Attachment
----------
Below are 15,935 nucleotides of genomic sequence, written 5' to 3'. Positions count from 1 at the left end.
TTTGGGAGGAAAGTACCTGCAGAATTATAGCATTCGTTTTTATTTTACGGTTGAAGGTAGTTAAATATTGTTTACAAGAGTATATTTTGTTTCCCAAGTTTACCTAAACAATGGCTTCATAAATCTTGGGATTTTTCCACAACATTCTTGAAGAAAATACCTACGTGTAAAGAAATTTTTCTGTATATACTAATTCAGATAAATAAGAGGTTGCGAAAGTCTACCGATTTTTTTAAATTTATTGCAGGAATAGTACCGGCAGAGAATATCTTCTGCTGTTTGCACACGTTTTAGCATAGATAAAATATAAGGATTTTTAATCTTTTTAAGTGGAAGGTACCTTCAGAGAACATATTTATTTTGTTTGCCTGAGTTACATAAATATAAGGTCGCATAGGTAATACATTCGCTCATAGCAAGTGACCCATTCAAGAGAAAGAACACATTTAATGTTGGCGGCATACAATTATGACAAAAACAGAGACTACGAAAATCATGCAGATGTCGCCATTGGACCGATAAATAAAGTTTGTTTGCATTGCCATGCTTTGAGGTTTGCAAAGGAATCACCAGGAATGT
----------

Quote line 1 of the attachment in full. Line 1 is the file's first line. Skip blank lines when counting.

Below are 15,935 nucleotides of genomic sequence, written 5' to 3'. Positions count from 1 at the left end.